Pastel Pick of the Week | IAPS (and You) at Salmagundi

What’s on your easel? Is it new and bold? Inventive and inspired? Flat out stunning? And how would it look framed and hanging in a show at the Salmagundi Club? Don’t miss your chance to make it happen! The International Association of Pastel Societies (IAPS) has recently announced the Call for Entries for their 28th IAPS Juried Exhibition, which will be hosted at the historic New York City club this June (6th to 17th).

Visit the IAPS website to find the prospectus with all the information and criteria you need to know; plus the show schedule; the lineup of prizes; and information about the jurors of selection Richard McKinley, Chris Ivers, and myself; and the Juror of Awards Jimmy Wright.

Is the piece on your easel not quite there yet? No worries. The entry deadline is March 20, 2016, so there is still time for masterpiece-making!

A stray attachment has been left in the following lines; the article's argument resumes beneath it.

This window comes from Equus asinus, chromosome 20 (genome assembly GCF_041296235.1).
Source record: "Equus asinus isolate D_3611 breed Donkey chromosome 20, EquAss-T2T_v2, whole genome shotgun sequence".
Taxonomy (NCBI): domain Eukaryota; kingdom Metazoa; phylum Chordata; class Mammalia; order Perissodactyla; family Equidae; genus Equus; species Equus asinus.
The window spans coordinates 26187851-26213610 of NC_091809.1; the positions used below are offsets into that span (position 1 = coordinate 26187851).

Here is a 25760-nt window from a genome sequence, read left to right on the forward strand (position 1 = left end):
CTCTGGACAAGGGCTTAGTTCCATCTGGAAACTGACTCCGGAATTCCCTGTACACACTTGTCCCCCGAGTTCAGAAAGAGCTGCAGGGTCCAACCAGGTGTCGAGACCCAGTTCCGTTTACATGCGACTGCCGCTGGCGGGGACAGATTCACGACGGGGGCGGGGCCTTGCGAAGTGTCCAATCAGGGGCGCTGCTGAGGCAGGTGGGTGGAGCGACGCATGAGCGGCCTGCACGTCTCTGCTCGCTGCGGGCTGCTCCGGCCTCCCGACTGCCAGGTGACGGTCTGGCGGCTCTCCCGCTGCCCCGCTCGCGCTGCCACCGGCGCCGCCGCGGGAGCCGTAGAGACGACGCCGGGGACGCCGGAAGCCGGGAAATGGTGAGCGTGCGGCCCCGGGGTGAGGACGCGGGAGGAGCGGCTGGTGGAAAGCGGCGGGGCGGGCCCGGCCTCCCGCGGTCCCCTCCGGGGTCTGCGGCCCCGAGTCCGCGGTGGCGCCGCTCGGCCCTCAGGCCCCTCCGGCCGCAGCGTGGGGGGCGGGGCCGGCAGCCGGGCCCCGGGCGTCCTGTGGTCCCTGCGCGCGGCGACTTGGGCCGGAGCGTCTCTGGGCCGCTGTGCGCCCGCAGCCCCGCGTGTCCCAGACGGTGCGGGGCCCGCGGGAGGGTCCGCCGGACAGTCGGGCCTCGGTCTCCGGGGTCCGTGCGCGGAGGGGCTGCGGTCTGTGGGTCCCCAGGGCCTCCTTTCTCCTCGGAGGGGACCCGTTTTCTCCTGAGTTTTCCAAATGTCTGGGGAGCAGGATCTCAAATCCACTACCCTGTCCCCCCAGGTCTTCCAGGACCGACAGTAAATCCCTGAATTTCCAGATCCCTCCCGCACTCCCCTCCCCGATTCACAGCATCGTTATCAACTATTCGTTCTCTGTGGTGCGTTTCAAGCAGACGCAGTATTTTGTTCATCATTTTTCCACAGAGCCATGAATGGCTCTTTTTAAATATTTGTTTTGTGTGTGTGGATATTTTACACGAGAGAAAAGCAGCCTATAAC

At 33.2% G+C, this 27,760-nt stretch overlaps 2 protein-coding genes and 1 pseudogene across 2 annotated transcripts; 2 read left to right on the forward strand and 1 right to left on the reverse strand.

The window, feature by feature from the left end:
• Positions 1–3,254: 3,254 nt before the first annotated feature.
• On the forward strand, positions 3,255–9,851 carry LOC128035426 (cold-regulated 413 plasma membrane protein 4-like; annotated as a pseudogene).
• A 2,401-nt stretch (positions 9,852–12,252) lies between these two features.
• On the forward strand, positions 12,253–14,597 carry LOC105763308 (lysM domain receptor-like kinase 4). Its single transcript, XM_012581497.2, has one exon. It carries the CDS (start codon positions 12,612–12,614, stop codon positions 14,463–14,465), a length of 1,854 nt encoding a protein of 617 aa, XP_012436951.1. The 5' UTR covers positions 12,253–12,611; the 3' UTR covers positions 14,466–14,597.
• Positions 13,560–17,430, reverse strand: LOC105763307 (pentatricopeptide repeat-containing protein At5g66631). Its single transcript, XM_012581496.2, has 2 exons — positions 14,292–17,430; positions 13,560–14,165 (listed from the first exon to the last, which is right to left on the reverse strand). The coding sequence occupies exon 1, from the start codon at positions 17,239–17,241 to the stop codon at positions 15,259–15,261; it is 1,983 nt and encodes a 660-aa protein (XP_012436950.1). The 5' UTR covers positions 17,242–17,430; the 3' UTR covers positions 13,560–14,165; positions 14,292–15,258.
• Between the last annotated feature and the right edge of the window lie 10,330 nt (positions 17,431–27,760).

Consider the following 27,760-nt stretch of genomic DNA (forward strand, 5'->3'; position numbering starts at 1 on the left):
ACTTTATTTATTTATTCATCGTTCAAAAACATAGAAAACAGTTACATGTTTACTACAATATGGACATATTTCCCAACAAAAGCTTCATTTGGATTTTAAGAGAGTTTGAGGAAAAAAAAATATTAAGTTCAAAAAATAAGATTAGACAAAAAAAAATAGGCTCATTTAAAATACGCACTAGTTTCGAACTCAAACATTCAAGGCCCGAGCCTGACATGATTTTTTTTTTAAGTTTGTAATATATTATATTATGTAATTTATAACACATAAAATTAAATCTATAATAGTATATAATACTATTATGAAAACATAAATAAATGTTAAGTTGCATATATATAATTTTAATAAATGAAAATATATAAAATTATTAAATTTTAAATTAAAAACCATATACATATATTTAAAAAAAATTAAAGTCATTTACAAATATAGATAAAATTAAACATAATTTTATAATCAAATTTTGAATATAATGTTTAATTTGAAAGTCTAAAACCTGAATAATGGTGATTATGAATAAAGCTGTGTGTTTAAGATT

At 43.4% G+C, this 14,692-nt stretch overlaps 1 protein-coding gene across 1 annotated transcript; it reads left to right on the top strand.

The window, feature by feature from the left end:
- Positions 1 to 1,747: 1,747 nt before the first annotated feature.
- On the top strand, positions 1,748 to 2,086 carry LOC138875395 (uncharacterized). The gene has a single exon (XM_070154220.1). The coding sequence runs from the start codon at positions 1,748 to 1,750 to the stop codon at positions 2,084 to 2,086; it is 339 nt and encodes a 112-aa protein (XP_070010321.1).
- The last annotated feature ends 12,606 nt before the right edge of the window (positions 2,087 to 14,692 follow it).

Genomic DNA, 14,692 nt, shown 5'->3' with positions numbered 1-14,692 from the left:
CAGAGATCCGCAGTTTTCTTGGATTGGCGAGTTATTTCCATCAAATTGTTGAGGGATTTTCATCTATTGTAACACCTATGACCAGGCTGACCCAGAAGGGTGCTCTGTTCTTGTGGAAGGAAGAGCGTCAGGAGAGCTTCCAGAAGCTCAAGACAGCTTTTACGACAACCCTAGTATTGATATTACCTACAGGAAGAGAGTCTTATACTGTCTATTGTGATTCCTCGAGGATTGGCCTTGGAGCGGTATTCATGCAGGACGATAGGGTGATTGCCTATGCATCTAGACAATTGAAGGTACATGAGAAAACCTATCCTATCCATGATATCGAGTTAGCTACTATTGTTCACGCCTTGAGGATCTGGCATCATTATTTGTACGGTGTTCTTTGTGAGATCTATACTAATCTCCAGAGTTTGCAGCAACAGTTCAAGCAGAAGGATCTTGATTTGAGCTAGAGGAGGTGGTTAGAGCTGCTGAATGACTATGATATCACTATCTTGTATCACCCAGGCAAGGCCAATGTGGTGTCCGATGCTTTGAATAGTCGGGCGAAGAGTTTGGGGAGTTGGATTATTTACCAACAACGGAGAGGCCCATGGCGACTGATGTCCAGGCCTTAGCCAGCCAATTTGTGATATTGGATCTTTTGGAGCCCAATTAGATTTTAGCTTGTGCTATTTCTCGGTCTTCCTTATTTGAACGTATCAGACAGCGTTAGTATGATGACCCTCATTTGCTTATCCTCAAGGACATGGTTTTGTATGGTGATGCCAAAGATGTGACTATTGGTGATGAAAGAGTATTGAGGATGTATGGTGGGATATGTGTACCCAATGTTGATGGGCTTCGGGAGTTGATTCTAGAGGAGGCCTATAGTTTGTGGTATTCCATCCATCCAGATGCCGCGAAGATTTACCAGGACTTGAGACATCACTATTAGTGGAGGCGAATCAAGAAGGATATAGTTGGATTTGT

tom-christopher-pastel

Tom Christopher earned the Prix de Pastel for his piece, Hidden Acres, at IAPS’ 26th Annual Juried Exhibition

 

 

 

 

 

 

 

 

 

 

 

 

 

 

MORE RESOURCES FOR ARTISTS

pastel-painting-with-the-masters

PASTEL PAINTING WITH THE MASTERS! This eMag featuring pastel insights and instruction from celebrated artists Duane Wakeham, Jimmy Wright and William Truman Hosner is available for download at the North Light Shop!

You can have an entire of year’s worth of Pastel Journal articles at your fingertips. Add the 2015 Pastel Journal Annual CD to your pastel library!

Subscribe to Pastel Journal magazine